Samsung’s first foldable phone’s initial launch was a face-plant. The $1,980 Galaxy Fold, originally supposed to hit shelves in the United States on April 26, flopped instantly as many of the review units sent to reporters and YouTubers broke after a few days of use.
A now-deleted iFixIt teardown of the device revealed the central problem: The Fold’s screen protector simply did not prevent dust and debris from getting underneath. That left many with the impression that the age of the foldable smartphone was yet to come, though it now looks like Samsung may have been able to resolve the Fold’s issues much faster than expected.
In fact, the Fold reportedly “aced” a recent durability test conducted by a group of industry professionals and professors at the Seoul National University and Korea Advanced Institute of Science and Technology. Korean news outlet The Elec reported Wednesday that the smartphone-tablet-hybrid is “ready for launch,” according to an anonymous industry source.
Samsung did not immediately respond to Inverse’s request for comment to confirm the report or add any context to when the Fold might go on sale, but we’ll update as soon as we hear back.
The Elec’s source stated that Samsung is determined to beat Huawei’s Mate X to market, which CNBC reported would be released in September. That means the Galaxy Fold would need to be launched in late July or August to beat its competitor to the punch. A rushed release would appear to be the cause of Samsung’s original screen issues, but the company is hellbent to be first to market, according to an anonymous industry expert.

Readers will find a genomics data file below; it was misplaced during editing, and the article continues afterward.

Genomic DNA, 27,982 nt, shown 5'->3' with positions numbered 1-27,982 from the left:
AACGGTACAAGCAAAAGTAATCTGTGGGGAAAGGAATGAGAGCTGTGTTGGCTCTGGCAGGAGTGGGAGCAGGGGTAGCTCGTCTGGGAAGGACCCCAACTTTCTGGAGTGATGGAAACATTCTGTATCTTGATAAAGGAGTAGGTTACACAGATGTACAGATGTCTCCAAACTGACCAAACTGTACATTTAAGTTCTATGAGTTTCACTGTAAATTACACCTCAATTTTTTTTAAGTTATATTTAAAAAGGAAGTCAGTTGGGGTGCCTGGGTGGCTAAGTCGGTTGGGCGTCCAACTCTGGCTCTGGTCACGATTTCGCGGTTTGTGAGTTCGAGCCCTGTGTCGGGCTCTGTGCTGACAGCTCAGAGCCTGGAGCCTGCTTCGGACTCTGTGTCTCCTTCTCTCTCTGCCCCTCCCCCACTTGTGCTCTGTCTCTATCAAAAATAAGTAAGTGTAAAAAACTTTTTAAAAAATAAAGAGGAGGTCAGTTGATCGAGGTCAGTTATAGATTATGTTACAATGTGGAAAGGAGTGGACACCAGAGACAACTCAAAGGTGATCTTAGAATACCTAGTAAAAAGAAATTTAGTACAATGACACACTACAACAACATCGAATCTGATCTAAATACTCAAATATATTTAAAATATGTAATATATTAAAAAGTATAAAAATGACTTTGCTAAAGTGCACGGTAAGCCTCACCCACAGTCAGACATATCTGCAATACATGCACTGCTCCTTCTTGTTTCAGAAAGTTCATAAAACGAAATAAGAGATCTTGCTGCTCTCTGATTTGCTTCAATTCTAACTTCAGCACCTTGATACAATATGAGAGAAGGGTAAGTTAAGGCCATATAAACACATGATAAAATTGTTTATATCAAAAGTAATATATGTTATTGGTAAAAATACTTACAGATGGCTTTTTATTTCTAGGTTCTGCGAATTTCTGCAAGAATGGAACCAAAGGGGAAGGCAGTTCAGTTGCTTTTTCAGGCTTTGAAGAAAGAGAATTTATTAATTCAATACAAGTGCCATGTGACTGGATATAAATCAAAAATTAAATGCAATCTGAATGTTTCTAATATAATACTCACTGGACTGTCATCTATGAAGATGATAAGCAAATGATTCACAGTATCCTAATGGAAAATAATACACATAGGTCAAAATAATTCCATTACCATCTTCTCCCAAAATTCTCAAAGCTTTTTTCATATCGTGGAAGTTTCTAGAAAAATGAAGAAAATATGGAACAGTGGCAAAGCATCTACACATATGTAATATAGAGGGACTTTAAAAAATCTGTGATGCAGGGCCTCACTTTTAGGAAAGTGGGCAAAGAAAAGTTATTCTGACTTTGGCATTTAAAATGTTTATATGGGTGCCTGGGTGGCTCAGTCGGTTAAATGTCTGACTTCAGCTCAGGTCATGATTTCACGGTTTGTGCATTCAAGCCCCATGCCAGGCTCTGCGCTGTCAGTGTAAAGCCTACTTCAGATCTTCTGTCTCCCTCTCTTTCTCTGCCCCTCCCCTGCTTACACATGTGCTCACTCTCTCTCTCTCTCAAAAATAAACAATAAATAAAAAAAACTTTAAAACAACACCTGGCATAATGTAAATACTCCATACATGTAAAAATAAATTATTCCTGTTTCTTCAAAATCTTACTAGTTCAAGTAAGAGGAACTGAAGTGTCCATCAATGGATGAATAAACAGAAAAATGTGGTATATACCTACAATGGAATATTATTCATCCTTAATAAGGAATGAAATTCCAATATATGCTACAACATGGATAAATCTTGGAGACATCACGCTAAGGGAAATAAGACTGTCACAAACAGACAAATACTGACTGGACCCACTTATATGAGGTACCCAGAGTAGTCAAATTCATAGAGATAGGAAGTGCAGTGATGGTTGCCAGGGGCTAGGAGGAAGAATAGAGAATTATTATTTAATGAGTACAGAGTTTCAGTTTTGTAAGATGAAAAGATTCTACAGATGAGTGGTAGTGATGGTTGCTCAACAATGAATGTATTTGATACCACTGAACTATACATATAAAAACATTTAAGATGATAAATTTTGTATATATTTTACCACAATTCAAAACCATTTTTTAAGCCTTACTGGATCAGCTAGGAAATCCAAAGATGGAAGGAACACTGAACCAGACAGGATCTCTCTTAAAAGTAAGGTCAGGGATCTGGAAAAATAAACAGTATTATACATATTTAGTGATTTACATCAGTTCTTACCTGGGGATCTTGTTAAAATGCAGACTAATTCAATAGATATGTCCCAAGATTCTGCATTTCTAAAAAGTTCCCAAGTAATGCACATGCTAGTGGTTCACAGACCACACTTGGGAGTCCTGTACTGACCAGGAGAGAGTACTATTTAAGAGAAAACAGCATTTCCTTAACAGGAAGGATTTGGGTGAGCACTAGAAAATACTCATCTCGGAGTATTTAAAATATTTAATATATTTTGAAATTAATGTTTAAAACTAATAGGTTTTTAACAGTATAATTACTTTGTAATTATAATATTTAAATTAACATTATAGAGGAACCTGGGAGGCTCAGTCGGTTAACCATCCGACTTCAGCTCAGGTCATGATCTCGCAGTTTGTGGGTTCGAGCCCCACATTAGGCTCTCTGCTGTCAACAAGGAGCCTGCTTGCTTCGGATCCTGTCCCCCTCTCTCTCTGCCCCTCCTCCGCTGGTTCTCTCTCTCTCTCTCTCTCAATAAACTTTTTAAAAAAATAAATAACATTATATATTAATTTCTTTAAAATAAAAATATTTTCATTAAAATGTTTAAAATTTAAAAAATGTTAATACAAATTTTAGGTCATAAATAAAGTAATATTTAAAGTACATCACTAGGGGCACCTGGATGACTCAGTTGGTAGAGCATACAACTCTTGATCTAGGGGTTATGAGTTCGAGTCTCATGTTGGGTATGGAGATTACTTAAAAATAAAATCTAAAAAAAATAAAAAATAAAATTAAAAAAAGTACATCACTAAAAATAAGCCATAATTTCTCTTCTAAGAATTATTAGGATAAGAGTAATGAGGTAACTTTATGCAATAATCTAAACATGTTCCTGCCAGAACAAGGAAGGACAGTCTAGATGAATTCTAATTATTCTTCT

“Releasing the world’s first mass produced foldable smartphone faster than Huawei may be a bigger deal than losing customers,” said they told The Elec.
That strategy might just work. Pre-orders for the device were all booked in about a week, even after famed tech reviewers and journalists, like Marques Brownlee and Bloomberg’s Mark Gurman, reported glaring issues with its durability.
As Inverse previously reported, many pre-order customers were simply happy to be among the first to try a phone like no other. But interest seems to have waned since Samsung’s snafu. A post on the 500-member Galaxy Fold subreddit compared the foldable phone’s launch as a “bad Kickstarter.”
A second launch could be a shot a redemption for Samsung’s ambitious smartphone design, and the speed at which Samsung designers seem to have fixed the problem is still impressive. But as popular consumer tech publicist Ed Zitron told Inverse “a consumer electronic company fuck up at this scale” is rare, even for devices that retail for a lot less than nearly $2,000.